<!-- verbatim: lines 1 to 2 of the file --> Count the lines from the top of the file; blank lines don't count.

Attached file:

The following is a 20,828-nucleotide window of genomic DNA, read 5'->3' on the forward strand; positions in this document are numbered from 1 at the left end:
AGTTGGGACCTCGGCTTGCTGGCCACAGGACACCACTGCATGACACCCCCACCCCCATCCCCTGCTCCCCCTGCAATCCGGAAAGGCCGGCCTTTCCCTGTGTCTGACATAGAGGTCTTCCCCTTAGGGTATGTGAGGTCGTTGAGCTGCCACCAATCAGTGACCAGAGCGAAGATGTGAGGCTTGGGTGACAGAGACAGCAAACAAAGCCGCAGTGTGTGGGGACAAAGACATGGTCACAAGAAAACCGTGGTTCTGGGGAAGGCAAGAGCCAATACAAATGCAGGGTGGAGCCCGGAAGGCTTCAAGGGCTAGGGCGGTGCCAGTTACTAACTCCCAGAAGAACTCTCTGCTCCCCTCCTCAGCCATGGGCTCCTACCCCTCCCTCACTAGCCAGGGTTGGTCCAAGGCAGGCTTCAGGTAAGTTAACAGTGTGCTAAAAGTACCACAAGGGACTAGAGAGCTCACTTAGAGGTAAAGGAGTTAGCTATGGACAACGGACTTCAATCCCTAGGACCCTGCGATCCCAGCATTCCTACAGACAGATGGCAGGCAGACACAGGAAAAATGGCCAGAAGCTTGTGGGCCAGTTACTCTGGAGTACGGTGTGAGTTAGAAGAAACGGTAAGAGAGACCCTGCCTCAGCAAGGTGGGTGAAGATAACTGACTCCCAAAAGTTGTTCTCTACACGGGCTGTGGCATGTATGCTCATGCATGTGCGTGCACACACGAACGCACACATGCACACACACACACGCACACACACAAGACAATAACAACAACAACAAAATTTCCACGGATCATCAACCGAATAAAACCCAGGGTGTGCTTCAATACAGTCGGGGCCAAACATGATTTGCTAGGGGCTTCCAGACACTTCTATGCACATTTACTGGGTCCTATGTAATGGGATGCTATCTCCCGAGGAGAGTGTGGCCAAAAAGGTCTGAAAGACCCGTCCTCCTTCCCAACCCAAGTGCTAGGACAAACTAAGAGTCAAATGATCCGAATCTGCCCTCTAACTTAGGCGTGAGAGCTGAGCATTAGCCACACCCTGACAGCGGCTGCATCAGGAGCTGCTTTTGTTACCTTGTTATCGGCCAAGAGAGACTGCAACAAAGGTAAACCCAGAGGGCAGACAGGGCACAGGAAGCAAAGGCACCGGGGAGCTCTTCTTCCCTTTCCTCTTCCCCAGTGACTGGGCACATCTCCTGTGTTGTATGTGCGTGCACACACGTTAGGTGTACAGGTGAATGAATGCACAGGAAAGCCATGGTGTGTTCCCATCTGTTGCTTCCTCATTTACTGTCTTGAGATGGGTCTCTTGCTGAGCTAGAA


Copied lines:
The following is a 20,828-nucleotide window of genomic DNA, read 5'->3' on the forward strand; positions in this document are numbered from 1 at the left end:
AGTTGGGACCTCGGCTTGCTGGCCACAGGACACCACTGCATGACACCCCCACCCCCATCCCCTGCTCCCCCTGCAATCCGGAAAGGCCGGCCTTTCCCTGTGTCTGACATAGAGGTCTTCCCCTTAGGGTATGTGAGGTCGTTGAGCTGCCACCAATCAGTGACCAGAGCGAAGATGTGAGGCTTGGGTGACAGAGACAGCAAACAAAGCCGCAGTGTGTGGGGACAAAGACATGGTCACAAGAAAACCGTGGTTCTGGGGAAGGCAAGAGCCAATACAAATGCAGGGTGGAGCCCGGAAGGCTTCAAGGGCTAGGGCGGTGCCAGTTACTAACTCCCAGAAGAACTCTCTGCTCCCCTCCTCAGCCATGGGCTCCTACCCCTCCCTCACTAGCCAGGGTTGGTCCAAGGCAGGCTTCAGGTAAGTTAACAGTGTGCTAAAAGTACCACAAGGGACTAGAGAGCTCACTTAGAGGTAAAGGAGTTAGCTATGGACAACGGACTTCAATCCCTAGGACCCTGCGATCCCAGCATTCCTACAGACAGATGGCAGGCAGACACAGGAAAAATGGCCAGAAGCTTGTGGGCCAGTTACTCTGGAGTACGGTGTGAGTTAGAAGAAACGGTAAGAGAGACCCTGCCTCAGCAAGGTGGGTGAAGATAACTGACTCCCAAAAGTTGTTCTCTACACGGGCTGTGGCATGTATGCTCATGCATGTGCGTGCACACACGAACGCACACATGCACACACACACACGCACACACACAAGACAATAACAACAACAACAAAATTTCCACGGATCATCAACCGAATAAAACCCAGGGTGTGCTTCAATACAGTCGGGGCCAAACATGATTTGCTAGGGGCTTCCAGACACTTCTATGCACATTTACTGGGTCCTATGTAATGGGATGCTATCTCCCGAGGAGAGTGTGGCCAAAAAGGTCTGAAAGACCCGTCCTCCTTCCCAACCCAAGTGCTAGGACAAACTAAGAGTCAAATGATCCGAATCTGCCCTCTAACTTAGGCGTGAGAGCTGAGCATTAGCCACACCCTGACAGCGGCTGCATCAGGAGCTGCTTTTGTTACCTTGTTATCGGCCAAGAGAGACTGCAACAAAGGTAAACCCAGAGGGCAGACAGGGCACAGGAAGCAAAGGCACCGGGGAGCTCTTCTTCCCTTTCCTCTTCCCCAGTGACTGGGCACATCTCCTGTGTTGTATGTGCGTGCACACACGTTAGGTGTACAGGTGAATGAATGCACAGGAAAGCCATGGTGTGTTCCCATCTGTTGCTTCCTCATTTACTGTCTTGAGATGGGTCTCTTGCTGAGCTAGAA